Helmet Mask (Ngontang)
Not on view
This anthropomorphic helmet mask is carved from a single block of wood and covers its wearer’s face and top of the head. The mask is symmetrical save for its slightly differently shaped eyeholes. To conceive of the mask’s full aesthetics, viewers may wish to imagine earrings in the now-empty holes of its pierced ears; a fresh coat of white kaolin pigment on its face; and an accompanying costume and performance with music and dance. The mask’s coiffure—similar to hairstyles observable on Fang subjects in photographs taken in French Congo circa 1900—must be seen as elaborate. Markings suggestive of cicatrization decorate the forehead, nose, upper lip, chin, and neck. Holes at the curved base of the mask once accommodated attachments for a raffia ruff or full-length costume. Since these various features are found, in different combinations, on dozens of similar yet oftentimes better-documented objects in other collections, this mask is linked to a Fang (Equatorial African) masquerade genre known as ngontang.
From the second half of the 19th century through at least the first half of the 20th, masquerades called ngontang took root and evolved in Fang communities across present-day northern Gabon, Equatorial Guinea, and southern Cameroon. The etymology of ngontang (or nlo-ñgontang) appears to be a contraction of the Fang nlo ñgon ntañga: head (nlo) of the young girl or daughter (ngon/ñgon) of the European (ntañga; also ntanghe/ntangha/ntaña). Based on this name as well as on formal attributes, the genre is thought to have emerged in response to the European and American traders, missionaries, and colonial personnel whose growing numbers in Gabon and surrounding areas destabilized local social orders during the mid to late 19th century.
During and leading up to this early colonial period, Fang and other Equatorial and Central African peoples are widely reported to have drawn connections between—or indeed, conflated—Westerners and supernatural beings. The unusual physical appearance, novel technologies, and violently disruptive presence of Europeans and Americans in the region no doubt contributed to this pattern of belief, as did local associations of bodies of water (e.g., people arriving from across the ocean), and of the color white, with spirits and the land of the dead. The delicate features and light complexions of ngontang mask faces thus suggest both feminine and otherworldly qualities. Among approximately forty ngontang masks documented in major collections, some are single-faced, while others, in helmet styles, feature as many as five faces. Multiple faces may have served to indicate heightened powers of perception in the spirit realm and, when integrated into a costume ensemble, to impress audiences.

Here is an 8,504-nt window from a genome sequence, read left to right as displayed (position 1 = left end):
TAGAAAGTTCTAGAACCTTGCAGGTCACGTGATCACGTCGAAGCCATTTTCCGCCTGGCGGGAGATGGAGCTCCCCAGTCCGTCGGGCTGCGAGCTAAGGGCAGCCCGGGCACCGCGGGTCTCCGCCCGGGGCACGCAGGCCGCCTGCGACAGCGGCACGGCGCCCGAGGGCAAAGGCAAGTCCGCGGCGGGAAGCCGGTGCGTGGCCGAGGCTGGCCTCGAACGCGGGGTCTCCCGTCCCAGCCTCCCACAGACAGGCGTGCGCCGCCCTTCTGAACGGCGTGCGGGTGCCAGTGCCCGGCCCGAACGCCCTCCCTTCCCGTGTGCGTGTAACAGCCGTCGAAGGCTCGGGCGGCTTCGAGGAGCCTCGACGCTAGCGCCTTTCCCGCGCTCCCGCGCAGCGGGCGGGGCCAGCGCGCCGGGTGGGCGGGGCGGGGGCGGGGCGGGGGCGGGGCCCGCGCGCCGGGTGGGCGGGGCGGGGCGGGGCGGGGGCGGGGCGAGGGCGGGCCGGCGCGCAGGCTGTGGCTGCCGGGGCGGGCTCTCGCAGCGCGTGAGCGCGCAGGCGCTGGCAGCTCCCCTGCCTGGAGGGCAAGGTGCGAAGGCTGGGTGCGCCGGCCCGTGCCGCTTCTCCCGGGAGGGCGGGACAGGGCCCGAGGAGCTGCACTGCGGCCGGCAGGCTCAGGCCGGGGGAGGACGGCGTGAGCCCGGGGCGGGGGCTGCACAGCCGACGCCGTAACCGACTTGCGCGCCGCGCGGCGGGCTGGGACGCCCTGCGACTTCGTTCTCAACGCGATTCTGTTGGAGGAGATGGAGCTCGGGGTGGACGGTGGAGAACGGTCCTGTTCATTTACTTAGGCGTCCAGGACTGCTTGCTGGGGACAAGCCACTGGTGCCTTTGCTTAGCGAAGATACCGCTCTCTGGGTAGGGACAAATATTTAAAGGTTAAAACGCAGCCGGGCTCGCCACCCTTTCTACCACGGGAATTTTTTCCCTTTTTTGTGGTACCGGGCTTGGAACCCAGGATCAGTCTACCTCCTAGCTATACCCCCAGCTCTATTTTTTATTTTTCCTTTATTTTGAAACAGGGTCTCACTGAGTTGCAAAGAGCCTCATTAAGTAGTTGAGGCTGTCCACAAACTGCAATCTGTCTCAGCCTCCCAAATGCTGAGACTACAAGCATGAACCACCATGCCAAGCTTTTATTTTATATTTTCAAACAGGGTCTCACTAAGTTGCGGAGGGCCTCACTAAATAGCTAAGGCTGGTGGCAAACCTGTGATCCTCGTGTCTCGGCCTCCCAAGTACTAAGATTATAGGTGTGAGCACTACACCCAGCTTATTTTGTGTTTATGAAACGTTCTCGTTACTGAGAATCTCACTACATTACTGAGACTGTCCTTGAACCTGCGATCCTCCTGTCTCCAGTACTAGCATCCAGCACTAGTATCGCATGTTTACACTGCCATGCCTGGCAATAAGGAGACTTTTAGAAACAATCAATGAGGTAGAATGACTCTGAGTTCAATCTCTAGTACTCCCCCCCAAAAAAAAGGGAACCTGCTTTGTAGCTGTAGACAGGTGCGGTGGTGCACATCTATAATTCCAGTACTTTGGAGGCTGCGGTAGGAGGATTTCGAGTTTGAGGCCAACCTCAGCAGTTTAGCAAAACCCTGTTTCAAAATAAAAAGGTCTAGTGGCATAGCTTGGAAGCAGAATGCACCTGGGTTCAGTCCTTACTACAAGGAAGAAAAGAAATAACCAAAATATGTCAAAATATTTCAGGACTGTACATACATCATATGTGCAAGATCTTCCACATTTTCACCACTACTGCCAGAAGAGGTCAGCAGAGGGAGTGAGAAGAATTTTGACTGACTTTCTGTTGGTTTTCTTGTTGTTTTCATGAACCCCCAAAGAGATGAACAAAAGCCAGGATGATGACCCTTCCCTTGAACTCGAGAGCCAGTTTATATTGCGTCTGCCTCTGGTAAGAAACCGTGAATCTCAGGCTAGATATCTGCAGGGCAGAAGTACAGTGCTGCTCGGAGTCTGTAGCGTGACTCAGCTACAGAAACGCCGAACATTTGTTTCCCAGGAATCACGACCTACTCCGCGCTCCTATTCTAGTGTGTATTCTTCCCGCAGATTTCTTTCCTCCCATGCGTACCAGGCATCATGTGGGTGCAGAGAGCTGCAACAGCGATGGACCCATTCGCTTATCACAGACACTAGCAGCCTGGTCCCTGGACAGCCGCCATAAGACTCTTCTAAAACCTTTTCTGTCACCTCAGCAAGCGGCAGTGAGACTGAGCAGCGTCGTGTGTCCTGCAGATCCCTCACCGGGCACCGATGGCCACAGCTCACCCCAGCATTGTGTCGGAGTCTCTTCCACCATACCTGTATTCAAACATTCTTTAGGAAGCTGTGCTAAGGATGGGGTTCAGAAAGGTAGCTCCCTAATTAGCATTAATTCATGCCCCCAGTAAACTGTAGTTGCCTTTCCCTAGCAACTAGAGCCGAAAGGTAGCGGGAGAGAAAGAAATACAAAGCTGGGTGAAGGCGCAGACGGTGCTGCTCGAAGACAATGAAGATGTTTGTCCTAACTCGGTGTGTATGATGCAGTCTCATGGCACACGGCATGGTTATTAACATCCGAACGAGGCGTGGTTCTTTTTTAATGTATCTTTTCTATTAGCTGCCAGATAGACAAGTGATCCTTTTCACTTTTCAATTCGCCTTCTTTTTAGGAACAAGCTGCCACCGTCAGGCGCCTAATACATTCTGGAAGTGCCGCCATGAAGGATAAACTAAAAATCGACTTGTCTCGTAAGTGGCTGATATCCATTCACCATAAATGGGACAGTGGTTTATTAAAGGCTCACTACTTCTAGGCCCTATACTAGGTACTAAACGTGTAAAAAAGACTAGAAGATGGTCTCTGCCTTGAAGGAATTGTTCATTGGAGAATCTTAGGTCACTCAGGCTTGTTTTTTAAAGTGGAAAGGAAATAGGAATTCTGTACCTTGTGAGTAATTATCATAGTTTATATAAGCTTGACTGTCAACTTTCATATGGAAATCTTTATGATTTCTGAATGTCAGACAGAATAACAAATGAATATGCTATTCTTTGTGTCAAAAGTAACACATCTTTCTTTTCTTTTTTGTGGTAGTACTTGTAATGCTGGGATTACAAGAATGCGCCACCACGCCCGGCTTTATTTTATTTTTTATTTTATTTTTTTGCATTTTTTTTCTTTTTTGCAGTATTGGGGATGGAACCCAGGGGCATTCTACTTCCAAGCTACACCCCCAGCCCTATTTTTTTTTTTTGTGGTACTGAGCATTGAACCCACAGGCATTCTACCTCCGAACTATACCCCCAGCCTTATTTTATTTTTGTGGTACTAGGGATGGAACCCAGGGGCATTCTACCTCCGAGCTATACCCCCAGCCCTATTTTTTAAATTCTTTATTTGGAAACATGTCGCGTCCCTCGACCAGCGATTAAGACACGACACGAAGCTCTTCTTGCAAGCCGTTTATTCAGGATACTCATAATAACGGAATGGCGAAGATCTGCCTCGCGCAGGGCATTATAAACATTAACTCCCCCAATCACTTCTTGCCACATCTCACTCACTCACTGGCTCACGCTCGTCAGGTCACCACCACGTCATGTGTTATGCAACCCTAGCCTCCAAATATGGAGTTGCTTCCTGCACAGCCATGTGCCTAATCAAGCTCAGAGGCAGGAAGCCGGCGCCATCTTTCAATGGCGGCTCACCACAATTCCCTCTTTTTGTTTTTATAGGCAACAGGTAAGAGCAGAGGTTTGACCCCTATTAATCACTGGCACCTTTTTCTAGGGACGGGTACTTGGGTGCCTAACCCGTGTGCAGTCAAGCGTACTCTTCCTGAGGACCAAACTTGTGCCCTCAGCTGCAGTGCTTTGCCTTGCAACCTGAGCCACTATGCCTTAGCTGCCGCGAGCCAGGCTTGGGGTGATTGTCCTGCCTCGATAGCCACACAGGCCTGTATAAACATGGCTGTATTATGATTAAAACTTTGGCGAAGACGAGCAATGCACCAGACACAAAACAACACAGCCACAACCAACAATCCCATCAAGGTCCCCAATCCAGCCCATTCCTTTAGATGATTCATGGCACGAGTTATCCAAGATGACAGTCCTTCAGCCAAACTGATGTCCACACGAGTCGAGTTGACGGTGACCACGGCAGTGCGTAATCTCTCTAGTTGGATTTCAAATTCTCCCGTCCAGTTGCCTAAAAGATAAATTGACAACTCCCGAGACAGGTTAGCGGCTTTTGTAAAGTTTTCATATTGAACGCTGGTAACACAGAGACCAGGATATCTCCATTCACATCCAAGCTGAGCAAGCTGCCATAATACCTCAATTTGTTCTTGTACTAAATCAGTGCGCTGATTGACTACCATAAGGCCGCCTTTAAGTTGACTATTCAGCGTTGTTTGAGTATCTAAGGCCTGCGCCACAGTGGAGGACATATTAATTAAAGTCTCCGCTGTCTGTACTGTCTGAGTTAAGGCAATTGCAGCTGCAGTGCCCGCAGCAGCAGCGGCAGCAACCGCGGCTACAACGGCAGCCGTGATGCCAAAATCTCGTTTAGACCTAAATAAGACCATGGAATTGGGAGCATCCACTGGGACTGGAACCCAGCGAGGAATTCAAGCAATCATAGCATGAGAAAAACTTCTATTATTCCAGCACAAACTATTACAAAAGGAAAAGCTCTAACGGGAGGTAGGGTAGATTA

A 1917 caption published in reference to another ngontang mask in the Met’s collection (1979.206.24) notes that the mask was danced "on nights of the full moon." Perhaps this reflects Fang associations of femininity with cycles of the moon: lunar motifs often adorn the faces of ngontang masks. However, neither the feminine identity nor the performance aesthetics of ngontang can be confirmed beyond a shadow of a doubt. For, even though ngontang masks were widely collected as early as the late 19th century and a number early-20th-century accounts of other Fang masquerades are known, there exist only two published field reports mentioning ngontang.
The first report derives from ethnographic research conducted in the 1940s in what is now Equatorial Guinea. Perhaps surprisingly given the mask’s etymology, this report’s two documented masks (now held in the Museo Etnológic in Barcelona) seem unequivocally to embody men with facial hair. The same is true for a handful of other well-known masks associated with the genre, including a famous mask acquired by the French Fauve painter Maurice de Vlaminck in late 1905 or early 1906 (and soon thereafter sold to André Derain, now in the Centre Pompidou in Paris). Ngontang, in other words, seems to have variously incarnated not only female but also male white spirit entities.
The second report, based on ethnographic research conducted in Gabon’s northern Woleu-Ntem province, features a 1960 photograph of a ngontang masquerade that shows a four-faced, pointy-nosed ngontang with raffia ruff and skirt, dancing in the presence of five dancers and two musicians. The report notes that ngontang appeared at marriages, wakes, and other celebrations. It also includes a transcription of song lyrics accompanying the masquerade. These lyrics, although somewhat obscure, mention sickness and suffering as well as a character known as "the White." The field report concludes that ngontang embodies a European whose narrow nose shows off the sculptor’s talents, and whose rare presence in Fang villages can draw crowds.
Joshua I. Cohen, 2016
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